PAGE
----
Three cellulosic ethanol plants have been under construction, and the smallest one, which is producing cellulosic ethanol as a byproduct of corn ethanol production is now in operation.

Quad County Corn Processors at Galva, Iowa, began producing ethanol at commercial scale this week with the goal of producing 2 million gallons of cellulosic ethanol a year, according to a Des Moines Register article. The cellulosic ethanol production system is an add-on to the main corn ethanol plant, which can produce 35 million gallons of corn ethanol a year. The cellulosic ethanol “converts the kernels’ corn fiber into cellulosic ethanol.”

Two large-scale cellulosic ethanol plants in Iowa still under construction will produce their ethanol from corn cobs, husks and stalks (corn stover). DuPont Danisco is building its plant near a corn ethanol production facility west of Nevada, and Poet-DSM is building its plant near Emmetsburg also next to a corn ethanol plant.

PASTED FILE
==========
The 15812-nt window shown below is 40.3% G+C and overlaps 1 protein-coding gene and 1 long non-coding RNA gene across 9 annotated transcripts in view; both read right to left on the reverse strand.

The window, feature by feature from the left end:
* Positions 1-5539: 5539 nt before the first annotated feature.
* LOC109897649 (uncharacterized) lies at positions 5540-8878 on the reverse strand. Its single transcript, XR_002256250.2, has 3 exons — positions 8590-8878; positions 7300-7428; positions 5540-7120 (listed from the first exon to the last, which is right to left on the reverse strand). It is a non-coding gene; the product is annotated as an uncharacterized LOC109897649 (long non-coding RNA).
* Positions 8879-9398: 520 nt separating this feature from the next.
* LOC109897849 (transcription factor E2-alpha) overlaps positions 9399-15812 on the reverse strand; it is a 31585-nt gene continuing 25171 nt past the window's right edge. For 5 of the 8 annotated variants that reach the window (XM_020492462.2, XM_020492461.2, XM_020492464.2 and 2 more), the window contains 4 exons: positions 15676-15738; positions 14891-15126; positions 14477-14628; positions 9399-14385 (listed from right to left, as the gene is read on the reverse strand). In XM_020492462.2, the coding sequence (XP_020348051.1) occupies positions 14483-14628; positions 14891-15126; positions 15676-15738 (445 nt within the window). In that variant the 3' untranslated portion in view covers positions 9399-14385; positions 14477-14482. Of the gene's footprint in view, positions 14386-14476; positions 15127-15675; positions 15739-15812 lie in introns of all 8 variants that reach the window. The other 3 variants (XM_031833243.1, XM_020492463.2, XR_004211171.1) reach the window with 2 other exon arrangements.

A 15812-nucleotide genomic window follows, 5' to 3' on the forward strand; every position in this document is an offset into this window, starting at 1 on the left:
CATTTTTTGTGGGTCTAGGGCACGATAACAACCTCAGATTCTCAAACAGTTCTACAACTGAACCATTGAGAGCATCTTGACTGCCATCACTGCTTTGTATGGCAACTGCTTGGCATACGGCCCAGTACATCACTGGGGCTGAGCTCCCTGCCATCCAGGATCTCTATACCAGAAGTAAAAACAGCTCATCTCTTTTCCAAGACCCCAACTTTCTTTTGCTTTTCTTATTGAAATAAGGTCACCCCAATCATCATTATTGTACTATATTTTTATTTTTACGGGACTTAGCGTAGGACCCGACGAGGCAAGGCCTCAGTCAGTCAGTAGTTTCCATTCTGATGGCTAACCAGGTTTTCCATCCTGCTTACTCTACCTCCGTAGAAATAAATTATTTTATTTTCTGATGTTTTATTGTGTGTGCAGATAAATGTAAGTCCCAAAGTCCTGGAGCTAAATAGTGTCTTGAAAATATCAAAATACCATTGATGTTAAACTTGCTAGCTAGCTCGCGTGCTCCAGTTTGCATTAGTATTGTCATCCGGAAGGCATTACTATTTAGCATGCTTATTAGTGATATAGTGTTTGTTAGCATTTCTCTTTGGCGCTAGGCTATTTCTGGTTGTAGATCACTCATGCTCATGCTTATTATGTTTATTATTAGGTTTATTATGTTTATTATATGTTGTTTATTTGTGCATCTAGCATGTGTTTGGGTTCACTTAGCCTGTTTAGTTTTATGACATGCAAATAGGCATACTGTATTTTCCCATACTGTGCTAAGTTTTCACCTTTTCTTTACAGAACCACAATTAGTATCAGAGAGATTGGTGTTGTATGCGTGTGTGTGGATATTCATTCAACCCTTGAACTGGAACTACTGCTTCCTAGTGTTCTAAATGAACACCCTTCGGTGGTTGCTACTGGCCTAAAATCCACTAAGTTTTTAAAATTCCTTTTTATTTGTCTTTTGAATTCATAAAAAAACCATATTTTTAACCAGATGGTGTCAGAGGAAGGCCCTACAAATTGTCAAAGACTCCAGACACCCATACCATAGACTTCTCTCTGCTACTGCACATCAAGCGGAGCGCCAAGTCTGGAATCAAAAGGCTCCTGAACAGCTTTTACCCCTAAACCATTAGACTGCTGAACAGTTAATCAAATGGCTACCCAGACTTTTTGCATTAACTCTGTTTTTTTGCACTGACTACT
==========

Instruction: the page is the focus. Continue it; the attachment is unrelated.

The Des Moines Register reported that Quad County Corn Processors spent about $9 million to build the add-on cellulosic system, of which nearly $6 million in financing came from the U.S. Department of Agriculture and the Iowa Power Fund.

The reported cost of the DuPont and Poet plants are between $225 and $250 million for cellulosic production, with gallons produced expected to be more in line with what the Galva operation produces from its corn ethanol side of the business.

The Galva cellulosic addition, according to Delayne Johnson, CEO of Quad County Corn Processors, also contributes to the production of additional corn oil and livestock feed with higher protein.

Iowa is already reported to be the leader in renewable fuels production with 42 ethanol facilities and 12 biodiesel plants in the state.